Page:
What is a Director Penalty Notice
The Australian Tax Office (ATO) is able to send a Director Penalty Notice to a company director which makes the director personally liable for two company tax debt types. Company directors can become liable for Pay As You Go tax (PAYG) and Superannuation Guarantee Charges (SGC) through a Director Penalty Notice. This article offers directors a comprehensive overview of what circumstances lead to a Director Penalty Notice and what to do when one is issued.
Australian laws tightened in 2012, making it easier for a director to become personally liable for company tax debts. This was intended to change the approach company directors took towards tax debts and encourage responsible actions. The scope of the Director Penalty Laws was widened, as was the personal liability of directors. Legal action under a Director Penalty Notice cannot be taken against your company if you keep your Business Activity Statement (BAS) returns up to date and lodge them on time. Failure to do this, however, may result in the ATO issuing a Director Penalty Notice.
Director Penalty Notices can take two forms. A ‘traditional’ Director Penalty Notice provides the director with 21 days in which they can take action to avoid the forthcoming personal liability. A ‘lockdown’ Director Penalty Notice, however, automatically makes the director personally liable for any PAYG or SGC in the event of company returns not being lodged on time. Once a ‘lockdown’ Director Penalty Notice has been served, the director cannot avoid the subsequent liability.
In the event of a traditional or 21-day Director Penalty Notice, the director has four options:
- Pay the company debt
- Put the company into Liquidation
- Put the company into Voluntary Administration
- Create a payment arrangement with the ATO
As soon as a director receives a traditional or 21-day Director Penalty Notice, they should contact an advisory body to discuss their best options moving forward.
Since June 2012, a lockdown Director Penalty Notice now covers a wider remit within which a director can assume personal liability. This includes:
- The Superannuation payable to employees (under the Superannuation Guarantee law)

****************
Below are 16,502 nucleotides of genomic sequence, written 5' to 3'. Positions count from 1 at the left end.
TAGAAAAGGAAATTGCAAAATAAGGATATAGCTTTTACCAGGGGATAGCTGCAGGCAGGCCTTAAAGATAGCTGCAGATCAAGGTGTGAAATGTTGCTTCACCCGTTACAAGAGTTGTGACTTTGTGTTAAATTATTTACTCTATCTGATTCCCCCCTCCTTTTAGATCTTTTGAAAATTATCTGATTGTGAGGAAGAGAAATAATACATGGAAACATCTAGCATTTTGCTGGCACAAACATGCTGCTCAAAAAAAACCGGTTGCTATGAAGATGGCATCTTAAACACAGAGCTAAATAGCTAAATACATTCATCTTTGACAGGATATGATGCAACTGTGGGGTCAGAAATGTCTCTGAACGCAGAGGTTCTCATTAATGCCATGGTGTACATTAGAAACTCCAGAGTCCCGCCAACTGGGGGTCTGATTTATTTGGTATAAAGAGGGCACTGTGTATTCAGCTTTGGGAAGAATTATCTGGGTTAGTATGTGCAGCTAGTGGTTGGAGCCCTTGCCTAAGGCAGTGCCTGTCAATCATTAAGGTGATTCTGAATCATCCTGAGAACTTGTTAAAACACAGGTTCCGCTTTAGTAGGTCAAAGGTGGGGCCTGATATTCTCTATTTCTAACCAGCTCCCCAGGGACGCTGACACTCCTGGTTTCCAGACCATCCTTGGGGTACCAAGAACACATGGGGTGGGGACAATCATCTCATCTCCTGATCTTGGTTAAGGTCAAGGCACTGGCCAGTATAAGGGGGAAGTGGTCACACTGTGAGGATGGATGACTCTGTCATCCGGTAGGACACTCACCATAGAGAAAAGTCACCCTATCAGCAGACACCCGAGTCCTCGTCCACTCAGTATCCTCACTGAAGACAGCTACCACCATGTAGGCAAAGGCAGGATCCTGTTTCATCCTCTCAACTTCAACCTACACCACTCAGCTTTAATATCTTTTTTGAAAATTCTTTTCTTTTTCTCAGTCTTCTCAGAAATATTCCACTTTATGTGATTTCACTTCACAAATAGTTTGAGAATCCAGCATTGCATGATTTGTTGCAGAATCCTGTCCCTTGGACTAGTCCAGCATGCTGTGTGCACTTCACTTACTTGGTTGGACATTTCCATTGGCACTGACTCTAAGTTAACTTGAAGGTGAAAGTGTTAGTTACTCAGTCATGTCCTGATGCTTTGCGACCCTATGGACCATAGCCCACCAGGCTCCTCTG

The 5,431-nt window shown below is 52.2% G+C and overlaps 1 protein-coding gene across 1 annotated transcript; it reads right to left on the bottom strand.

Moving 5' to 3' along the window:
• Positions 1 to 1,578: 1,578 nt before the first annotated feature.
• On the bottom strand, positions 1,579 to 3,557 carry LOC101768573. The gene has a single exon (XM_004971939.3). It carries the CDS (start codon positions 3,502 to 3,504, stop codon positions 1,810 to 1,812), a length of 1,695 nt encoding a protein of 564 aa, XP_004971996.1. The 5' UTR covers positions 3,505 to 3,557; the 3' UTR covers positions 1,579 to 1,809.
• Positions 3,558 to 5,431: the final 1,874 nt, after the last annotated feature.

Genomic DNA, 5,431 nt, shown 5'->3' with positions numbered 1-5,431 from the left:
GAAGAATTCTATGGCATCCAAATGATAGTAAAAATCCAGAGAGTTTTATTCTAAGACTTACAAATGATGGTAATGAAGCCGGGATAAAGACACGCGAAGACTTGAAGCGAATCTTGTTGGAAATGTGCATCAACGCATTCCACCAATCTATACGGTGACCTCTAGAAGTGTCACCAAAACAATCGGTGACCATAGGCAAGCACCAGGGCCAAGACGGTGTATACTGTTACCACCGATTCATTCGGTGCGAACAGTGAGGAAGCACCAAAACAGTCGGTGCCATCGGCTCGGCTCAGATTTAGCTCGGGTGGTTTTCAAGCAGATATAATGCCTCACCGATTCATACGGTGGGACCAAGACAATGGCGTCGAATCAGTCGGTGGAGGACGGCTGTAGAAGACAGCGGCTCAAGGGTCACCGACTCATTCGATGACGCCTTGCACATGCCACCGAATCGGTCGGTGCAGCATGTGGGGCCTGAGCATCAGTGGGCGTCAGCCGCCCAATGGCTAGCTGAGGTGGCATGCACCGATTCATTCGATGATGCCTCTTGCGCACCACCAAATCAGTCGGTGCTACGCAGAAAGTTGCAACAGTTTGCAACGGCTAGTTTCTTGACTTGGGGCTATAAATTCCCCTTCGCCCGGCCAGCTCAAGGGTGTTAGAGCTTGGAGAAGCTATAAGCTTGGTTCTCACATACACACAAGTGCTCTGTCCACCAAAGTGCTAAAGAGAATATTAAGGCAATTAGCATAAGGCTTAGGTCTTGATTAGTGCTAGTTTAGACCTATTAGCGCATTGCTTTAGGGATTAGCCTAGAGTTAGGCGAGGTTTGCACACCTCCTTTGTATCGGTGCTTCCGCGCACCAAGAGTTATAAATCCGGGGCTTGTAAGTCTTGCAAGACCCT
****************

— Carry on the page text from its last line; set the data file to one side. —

- Directors becoming automatically personally liable when PAYG and SGC debts go unpaid and/or unreported for three months
- Restricted access to PAYG and withholding credits
- Backdating personal liability on behalf of the director for PAYG liabilities when they go unpaid and/or unreported for three months beyond their due date.
The ATO must estimate the amount of tax owed by a company in the absence of lodged returns before issuing the Director Penalty Notice. A newly appointed company director is not personally liable for company debt until 30 days has passed. A director who has suffered from an illness which prevented their participation in company management may defend themselves against the notice, as too can a director who can prove they took all reasonable steps intended to ensure the company’s compliance with taxation obligations. You cannot ignore a Director Penalty Notice and should it go to the wrong address in the event of the director moving house but failing to update the ATO, you are still liable.
If you have received a Director Penalty Notice, either traditional or lockdown, contact Menzies Advisory immediately for comprehensive, confidential advice on how to proceed.
Menzies Advisory Liquidation & Receivers are Certified Practicing Accountants and Registered Liquidators with over thirty years’ experience in commerce and insolvency. Company directors, accountants, lawyers and business consultants turn to us for expert, compassionate advice in difficult times. Our professional consultants implement the most practical solutions to meet your complex business and financial issues.